February 1 — Farm employers
File Form 943 to report social security and Medicare taxes and withheld income tax for 2015. Deposit or pay any undeposited tax under the accuracy of deposit rules. If your tax liability is less than $2,500, you can pay it in full with a timely filed return. If you deposited the tax for the year timely, properly, and in full, you have until February 10 to file the return.

February 1 — Federal unemployment tax
File Form 940 for 2015. If your undeposited tax is $500 r less, you can either pay it with your return or deposit it. If it is more than $500, you must deposit it. However, if you deposited the tax for the year timely, properly, and in full, you have until February 10 to file the return.

February 1 — All businesses
Give annual information statements to recipients of certain payments you made during 2015 - Details

February 1 — Form 720 taxes
File Form 720 for the fourth quarter of 2015.

February 1 — Wagering tax
File Form 730 and pay the tax on wagers accepted during December 2015.

February 1 — Heavy highway vehicle use tax
File Form 2290 and pay the tax for vehicles first used in December 2015.

February 10 — Nonpayroll taxes
File Form 945 to report income tax withheld for 2015 on all nonpayroll items. This due date applies only if you deposited the tax for the year timely, properly, and in full.

February 10 — Social security, Medicare, and withheld income tax
File Form 941 for the fourth quarter of 2015. This due date applies only if you deposited the tax for the quarter timely, properly, and in full.

February 10 — Certain small employers
File Form 944 to report social security and Medicare taxes and withheld income tax for 2015. This due date applies only if you deposited the tax for the year timely, properly, and in full.

February 10 — Farm employers
File Form 943 to report social security and Medicare taxes and withheld income tax for 2015. This due date applies only if you deposited the tax for the year timely, properly, and in full.

February 10 — Federal unemployment tax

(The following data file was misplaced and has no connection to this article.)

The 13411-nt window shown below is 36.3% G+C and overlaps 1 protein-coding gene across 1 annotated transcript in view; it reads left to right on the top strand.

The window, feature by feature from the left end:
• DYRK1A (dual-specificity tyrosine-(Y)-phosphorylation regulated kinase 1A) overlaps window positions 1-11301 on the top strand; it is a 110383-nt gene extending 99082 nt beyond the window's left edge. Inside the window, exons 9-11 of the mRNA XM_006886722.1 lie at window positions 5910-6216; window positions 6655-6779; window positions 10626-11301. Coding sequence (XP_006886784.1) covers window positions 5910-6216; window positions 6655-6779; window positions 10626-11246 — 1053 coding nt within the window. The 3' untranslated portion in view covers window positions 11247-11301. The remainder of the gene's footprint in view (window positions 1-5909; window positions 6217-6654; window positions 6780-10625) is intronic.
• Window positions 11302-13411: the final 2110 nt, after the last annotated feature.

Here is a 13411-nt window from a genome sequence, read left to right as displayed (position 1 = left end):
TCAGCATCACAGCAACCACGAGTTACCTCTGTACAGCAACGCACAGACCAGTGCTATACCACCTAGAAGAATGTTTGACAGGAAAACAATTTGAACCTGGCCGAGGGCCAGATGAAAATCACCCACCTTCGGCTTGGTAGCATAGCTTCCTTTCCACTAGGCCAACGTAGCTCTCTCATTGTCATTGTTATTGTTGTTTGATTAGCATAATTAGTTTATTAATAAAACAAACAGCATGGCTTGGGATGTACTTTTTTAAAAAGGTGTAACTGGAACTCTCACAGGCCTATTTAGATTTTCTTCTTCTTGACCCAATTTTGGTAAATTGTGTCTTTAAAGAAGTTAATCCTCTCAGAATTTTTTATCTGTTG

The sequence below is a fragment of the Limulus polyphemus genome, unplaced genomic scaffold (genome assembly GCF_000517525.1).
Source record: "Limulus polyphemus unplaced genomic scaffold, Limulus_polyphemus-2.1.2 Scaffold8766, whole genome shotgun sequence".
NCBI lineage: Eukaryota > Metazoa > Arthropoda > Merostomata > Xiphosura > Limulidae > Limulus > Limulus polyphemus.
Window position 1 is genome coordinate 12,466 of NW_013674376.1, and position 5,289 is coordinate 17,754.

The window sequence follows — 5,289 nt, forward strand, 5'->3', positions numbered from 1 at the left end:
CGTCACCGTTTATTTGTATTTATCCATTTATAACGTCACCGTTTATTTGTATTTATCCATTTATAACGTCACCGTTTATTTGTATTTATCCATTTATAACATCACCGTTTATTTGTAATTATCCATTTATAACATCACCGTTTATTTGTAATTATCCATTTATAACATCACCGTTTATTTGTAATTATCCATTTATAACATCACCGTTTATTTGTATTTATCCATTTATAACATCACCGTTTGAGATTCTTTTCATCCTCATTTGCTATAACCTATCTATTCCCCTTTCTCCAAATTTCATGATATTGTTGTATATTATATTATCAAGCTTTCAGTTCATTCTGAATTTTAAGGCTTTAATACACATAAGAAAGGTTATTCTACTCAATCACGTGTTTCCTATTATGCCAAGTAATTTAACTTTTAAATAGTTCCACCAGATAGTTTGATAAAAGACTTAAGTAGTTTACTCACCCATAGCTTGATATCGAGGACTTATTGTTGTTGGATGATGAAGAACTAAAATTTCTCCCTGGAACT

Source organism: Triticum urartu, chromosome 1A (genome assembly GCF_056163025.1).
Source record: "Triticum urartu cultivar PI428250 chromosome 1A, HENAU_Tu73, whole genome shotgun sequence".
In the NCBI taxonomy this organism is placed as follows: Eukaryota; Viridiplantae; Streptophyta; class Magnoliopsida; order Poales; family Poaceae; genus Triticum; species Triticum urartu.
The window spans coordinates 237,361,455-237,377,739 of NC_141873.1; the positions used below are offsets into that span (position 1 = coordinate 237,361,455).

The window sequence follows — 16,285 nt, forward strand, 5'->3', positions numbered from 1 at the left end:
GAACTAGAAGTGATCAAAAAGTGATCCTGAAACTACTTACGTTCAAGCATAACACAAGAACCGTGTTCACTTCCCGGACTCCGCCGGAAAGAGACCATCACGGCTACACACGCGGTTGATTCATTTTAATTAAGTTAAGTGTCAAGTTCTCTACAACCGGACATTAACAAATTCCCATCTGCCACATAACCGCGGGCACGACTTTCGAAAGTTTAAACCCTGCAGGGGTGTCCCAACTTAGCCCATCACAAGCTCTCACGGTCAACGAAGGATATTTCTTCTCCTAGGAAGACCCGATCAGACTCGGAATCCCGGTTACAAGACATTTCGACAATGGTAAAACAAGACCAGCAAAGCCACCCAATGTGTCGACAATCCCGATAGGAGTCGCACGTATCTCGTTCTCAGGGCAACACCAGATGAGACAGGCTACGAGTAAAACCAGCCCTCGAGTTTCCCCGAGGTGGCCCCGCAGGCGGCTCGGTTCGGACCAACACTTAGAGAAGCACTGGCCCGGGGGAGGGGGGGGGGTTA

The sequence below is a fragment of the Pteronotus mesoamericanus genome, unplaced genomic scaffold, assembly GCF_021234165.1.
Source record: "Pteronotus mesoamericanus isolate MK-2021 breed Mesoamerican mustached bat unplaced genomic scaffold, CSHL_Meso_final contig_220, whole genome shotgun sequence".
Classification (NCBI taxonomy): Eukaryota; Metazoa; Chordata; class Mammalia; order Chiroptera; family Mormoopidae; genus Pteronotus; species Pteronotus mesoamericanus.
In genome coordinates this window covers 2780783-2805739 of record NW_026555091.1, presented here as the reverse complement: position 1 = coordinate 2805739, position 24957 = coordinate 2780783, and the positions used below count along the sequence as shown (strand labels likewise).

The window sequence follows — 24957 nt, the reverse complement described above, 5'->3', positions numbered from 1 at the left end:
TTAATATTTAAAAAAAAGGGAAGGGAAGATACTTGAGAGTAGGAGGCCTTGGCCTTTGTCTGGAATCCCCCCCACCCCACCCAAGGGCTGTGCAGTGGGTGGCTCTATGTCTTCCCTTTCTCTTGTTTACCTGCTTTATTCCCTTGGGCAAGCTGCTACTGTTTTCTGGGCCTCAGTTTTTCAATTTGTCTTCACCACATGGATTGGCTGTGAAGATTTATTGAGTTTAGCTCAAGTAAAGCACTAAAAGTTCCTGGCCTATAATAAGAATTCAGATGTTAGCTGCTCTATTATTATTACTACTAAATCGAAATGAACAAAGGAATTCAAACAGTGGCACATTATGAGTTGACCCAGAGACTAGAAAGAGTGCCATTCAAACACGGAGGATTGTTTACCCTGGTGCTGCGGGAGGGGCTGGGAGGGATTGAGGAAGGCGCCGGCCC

File Form 940 for 2015. This due date applies only if you deposited the tax for the year timely, properly, and in full.

February 10 — Employees who work for tips
If you received $20 or more in tips during January, report them to your employer - Details

February 10 — Communications and air transportation taxes under the alternative method
Deposit the tax included in amounts billed or tickets sold during the first 15 days of January.

February 12 — Regular method taxes
Deposit the tax for the last 16 days of January.

February 15 — Everyone
Federal Holiday (Washington's Birthday) - Details

February 16 — Individuals
If you claimed exemption from income tax withholding last year on the Form W-4, you must file a new Form W-4 by this date to continue your exemption for another year - Details

February 16 — All businesses
Give annual information statements to recipients of certain payments you made during 2015 - Details

February 16 — Publication 509 (2015)
All payments reported on Form 1099S, Proceeds From Real Estate Transactions. Substitute payments reported in box 8 or gross proceeds paid to an attorney reported in box 14 of Form 1099MISC.

February 16 — Social security, Medicare, and withheld income tax
If the monthly deposit rule applies, deposit the tax for payments in January.

February 16 — Nonpayroll withholding
If the monthly deposit rule applies, deposit the tax for payments in January.

February 17 — All employers
Begin withholding income tax from the pay of any employee who claimed exemption from withholding in 2015, but did not give you Form W4 to continue the exemption this year.

February 25 — Communications and air transportation taxes under the alternative method
Deposit the tax included in amounts billed or tickets sold during the last 16 days of January.

February 29 — Regular method taxes.
Deposit the tax for the first 15 days of February.

February 29 — All businesses
File information returns (for example, Forms 1099) for certain payments you made during 2015.

February 29 — Farmers & fishermen
File your 2015 income tax return (Form 1040) and pay any tax due - Details

February 29 — Payers of gambling winnings.
File Form 1096 along with Copy A of all the Forms W2G you issued for 2015. If you file Forms W2G electronically, your due date for filing them with the IRS will be extended to March 31. The due date for giving the recipient these forms remains February 1.

February 29 — All employers
File Form W3, Transmittal of Wage and Tax Statements, along with Copy A of all the Forms W2 you issued for 2015. If you file Forms W2 electronically, your due date for filing them with the SSA will be extended to March 31. The due date for giving the recipient these forms remains February 1.

February 29 — Large food and beverage establishment employers
File Form 8027, Employer's Annual Information Return of Tip Income and Allocated Tips. Use Form 8027T, Transmittal of Employer's Annual Information Return of Tip Income and Allocated Tips, to summarize and transmit Forms 8027 if you have more than one establishment. If you file Forms 8027 electronically, your due date for filing them with the IRS will be extended to March 31.

February 29 — Wagering tax
File Form 730 and pay the tax on wagers accepted during January.

February 29 — Heavy highway vehicle use tax
File Form 2290 and pay the tax for vehicles first used in January.

View More Tax Dates